Congratulations! You’ve Been Accepted to Join Alien Corps!

Questions I’ve asked myself this past week:

  • Is Peace Corps making me snarky?
  • Why do questions concerning foods I eat and other inquiries about climate and geography make my blood begin to boil?
  • Does justifying the creation of a ‘PCV Indo FAQ’s’ pamphlet to distribute to curious people I meet, because it’s beneficial to my mental health, make me less snarky?
  • What in the world is Cyclospora?
  • Why is Javanese culture harder to adapt to and understand than other cultures I’ve experienced?
  • Why do flies like to land on my MacBook frequently?
  • Is there any real concrete way for future PCVs to prepare for cultural challenges and adaptation?
  • What are Indonesian’s really learning in school?
  • Do the decision-makers in Jakarta know that teaching geography and languages in the same linear and formulaic style as geometry and physics, make my job here exponentially more difficult than it already is?
  • How can I avoid acquiring Cyclospora this rainy season?
  • How do I humanely confront the rat who’s sought refuge in my bedroom recently, that aside from the fact that my room is crowded enough as it is with the already unwelcome guests (geckos, colony of ants, mosquitoes, other insects), that there’s a lengthy and competitive application process if s/he wants to become my roomie…errrrr…pet?
  • And most importantly, am I an alien? (and is it a coincidence that today I finished reading The Hitchhiker’s Guide to the Galaxy?)

This may come as shock to a few of you, but for the record, no, I am not an alien. Even though I’m about to publish this for the entire cyber world to see, it’s 97.99% unlikely that my colleagues and community members will find/read this entry, therefore I have quite some work to do my remaining nineteen months here to prove my humanness. What does this mean though?This entire ‘alien’ discussion came up during an informal chat with my counterpart. She said that some of the other teachers had asked her if Americans <hand-motions coming from the booty> ‘how do you say…gas…?’, ‘ooooh <slightly embarrassed giggle> fart!’ I proudly watched my counterpart expand her vocabulary as she wrote the new word down in her notebook as I spelled ‘F-A-R-T’ aloud. It was a funny moment, but then I took an imaginative step back from the situation. A bell rang inside of my head at how incredibly absurd this was because I knew it was a serious inquiry from the other teachers. I learned at a very young age about regular human bodily functions… among many other things that us humans are capable of, all humans breathe, eat, sleep, and poop. One of my neighbors, a little eight year-old, asked me a while ago if Americans <again with the hand motions> pooped. It was cute, her curiosity charming, but can you imagine growing up into an adult, thinking that Americans or other people in the world, didn’t have the same bodily functions or needs as you? I don’t think it’s ever, ever once crossed my mind if people in other parts of the world get away with not breathing, eating, sleeping, or pooping. It was just assumed that because we’re all humans (and living beings at that)… living in geographically different areas and climates in the world and having different cultures doesn’t exempt us from these basic functions.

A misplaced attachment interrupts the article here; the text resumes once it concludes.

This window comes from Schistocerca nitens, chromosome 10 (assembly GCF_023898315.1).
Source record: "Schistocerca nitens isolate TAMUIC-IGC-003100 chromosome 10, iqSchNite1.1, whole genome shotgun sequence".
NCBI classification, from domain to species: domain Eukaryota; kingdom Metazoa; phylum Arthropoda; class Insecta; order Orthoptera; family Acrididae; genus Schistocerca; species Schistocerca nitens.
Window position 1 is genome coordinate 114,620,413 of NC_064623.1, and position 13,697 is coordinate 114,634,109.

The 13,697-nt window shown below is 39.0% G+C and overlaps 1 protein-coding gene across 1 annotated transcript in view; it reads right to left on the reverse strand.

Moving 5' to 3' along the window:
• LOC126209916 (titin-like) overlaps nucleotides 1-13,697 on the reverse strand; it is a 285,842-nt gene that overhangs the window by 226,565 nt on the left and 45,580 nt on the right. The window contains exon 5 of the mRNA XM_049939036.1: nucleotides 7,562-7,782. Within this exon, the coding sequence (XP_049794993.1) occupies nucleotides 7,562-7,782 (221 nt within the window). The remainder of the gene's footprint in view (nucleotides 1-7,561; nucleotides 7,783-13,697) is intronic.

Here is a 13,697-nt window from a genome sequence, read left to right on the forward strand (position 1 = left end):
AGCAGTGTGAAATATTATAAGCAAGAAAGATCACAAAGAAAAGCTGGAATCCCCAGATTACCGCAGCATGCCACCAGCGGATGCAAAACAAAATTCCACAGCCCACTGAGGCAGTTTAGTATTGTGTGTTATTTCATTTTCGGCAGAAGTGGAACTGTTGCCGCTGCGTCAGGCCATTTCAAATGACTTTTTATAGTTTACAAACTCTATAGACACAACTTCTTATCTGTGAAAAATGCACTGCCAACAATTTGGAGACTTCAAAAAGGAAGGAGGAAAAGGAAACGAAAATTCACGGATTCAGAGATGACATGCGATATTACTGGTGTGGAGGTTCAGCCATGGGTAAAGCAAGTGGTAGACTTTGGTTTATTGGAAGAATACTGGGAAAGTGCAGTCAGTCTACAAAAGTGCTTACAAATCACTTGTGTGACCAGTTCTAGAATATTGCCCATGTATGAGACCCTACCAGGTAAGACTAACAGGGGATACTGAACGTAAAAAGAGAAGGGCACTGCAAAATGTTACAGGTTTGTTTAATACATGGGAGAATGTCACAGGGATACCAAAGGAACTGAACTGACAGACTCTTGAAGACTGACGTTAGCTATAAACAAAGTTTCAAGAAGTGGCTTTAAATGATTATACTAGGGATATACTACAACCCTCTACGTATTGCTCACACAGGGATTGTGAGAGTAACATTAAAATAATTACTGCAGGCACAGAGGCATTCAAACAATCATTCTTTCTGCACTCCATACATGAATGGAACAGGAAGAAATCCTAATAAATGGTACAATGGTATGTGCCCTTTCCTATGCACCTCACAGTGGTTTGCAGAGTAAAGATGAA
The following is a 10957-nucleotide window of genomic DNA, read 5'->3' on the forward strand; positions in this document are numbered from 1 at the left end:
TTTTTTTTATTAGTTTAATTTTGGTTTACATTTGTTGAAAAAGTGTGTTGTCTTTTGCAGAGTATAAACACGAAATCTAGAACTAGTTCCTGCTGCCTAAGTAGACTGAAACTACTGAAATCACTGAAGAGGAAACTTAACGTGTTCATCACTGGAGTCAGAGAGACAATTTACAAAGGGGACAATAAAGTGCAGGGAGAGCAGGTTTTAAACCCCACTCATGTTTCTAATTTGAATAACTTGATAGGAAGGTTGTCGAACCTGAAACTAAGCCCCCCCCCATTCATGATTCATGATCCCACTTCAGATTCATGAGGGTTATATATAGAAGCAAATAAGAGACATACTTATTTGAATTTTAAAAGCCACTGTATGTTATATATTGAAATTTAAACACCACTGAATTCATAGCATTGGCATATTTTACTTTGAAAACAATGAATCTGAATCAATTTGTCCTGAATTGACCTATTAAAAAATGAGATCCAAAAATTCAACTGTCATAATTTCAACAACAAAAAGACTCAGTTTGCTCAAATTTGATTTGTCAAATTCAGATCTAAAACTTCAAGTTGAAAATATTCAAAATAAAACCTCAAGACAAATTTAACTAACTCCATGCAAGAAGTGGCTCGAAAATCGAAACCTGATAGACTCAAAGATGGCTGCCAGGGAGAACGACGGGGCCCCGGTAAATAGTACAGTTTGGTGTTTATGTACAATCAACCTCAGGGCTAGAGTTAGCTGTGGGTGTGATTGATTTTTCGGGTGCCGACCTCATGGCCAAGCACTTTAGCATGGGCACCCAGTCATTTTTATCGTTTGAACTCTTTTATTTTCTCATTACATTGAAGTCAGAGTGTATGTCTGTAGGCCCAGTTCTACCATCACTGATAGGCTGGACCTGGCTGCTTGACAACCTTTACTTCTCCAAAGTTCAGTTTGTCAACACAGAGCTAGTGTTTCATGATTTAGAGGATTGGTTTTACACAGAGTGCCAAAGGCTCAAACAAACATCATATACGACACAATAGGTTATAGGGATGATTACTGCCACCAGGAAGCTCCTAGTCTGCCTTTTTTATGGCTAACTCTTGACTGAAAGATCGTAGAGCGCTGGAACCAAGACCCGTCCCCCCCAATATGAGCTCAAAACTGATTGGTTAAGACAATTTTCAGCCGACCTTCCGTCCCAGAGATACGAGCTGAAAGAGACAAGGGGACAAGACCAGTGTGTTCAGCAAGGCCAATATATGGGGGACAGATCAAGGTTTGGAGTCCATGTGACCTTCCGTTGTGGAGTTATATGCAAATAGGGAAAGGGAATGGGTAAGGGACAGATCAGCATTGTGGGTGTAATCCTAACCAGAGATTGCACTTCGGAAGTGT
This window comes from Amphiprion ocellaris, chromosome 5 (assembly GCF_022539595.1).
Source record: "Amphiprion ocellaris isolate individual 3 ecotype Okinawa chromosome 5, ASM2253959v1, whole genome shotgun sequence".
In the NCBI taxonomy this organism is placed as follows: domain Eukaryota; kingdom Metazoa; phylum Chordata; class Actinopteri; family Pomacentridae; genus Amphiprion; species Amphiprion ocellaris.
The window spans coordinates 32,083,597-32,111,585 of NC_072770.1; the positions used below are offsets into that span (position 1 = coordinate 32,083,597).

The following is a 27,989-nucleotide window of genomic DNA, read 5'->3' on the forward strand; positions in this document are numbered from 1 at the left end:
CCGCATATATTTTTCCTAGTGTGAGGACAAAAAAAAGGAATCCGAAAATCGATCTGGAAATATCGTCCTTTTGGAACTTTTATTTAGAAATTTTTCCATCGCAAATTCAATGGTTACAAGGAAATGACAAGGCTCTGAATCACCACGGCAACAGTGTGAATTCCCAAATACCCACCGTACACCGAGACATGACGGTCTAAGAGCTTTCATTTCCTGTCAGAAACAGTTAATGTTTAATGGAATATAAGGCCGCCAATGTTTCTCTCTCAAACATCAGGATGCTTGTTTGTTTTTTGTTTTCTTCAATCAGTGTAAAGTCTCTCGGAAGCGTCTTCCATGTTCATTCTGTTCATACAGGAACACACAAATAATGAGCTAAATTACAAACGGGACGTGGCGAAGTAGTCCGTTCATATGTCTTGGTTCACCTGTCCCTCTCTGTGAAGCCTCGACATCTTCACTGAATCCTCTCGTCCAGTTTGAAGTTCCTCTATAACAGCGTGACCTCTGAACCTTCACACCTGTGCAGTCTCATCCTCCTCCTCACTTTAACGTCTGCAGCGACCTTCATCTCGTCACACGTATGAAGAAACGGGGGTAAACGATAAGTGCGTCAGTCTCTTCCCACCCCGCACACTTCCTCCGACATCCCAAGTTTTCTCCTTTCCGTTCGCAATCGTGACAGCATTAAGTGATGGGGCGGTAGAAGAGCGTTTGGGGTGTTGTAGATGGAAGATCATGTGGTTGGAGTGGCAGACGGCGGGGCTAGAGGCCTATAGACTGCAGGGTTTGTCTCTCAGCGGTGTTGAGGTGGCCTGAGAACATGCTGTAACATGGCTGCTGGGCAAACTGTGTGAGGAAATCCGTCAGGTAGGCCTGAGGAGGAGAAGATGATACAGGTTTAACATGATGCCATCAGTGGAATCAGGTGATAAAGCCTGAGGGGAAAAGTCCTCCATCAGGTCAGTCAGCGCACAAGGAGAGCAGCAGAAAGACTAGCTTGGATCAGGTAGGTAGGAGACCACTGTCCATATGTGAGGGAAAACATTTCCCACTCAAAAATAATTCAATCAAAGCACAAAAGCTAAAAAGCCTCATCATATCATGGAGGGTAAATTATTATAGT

After I taught my counterpart the saying ‘silent but deadly’ and we finished laughing like little girls about flatulence, I steered the conversation towards the absurdity of other odd questions that I’ve been asked the past eight months. Questions that made me feel like I was the iconic Google search engine (I’ll admit, I’m guilty of asking some silly questions too, most recently: ‘what does it mean if I dream about riding roller coasters?’) or otherwise, an alien. That was when my counterpart blurted it out ‘okay, since you’ve brought it up, to be honest, you are an alien here’. Even though I knew she meant nothing hurtful by it, and she was just reiterating something I already knew and am still learning to accept, hearing her say those words, struck something deep in me, made my stomach tighten up. I felt myself hold some tears back. No matter how much I integrate into this community, breathe, eat, sleep, and poop Indonesia, sheesh, even if I married an Indonesian and ended up living here for the rest of my life, I’ll always be perceived as an alien.

Maybe it’s because sometimes I look like this when I bike around my community, cute, right?…In my next care package, perhaps a copy of “Everybody Poops” should be included. Along with White Cheddar Cheez-Its and trail mix! Just sayin’. Oh and just rediscovered how much I love this music video by Fatboy Slim and America, because stuff like this happens.


2 thoughts on “Congratulations! You’ve Been Accepted to Join Alien Corps!

  1. Pingback: No Worry, Chicken Curry | From Charlottesville to Indonesia

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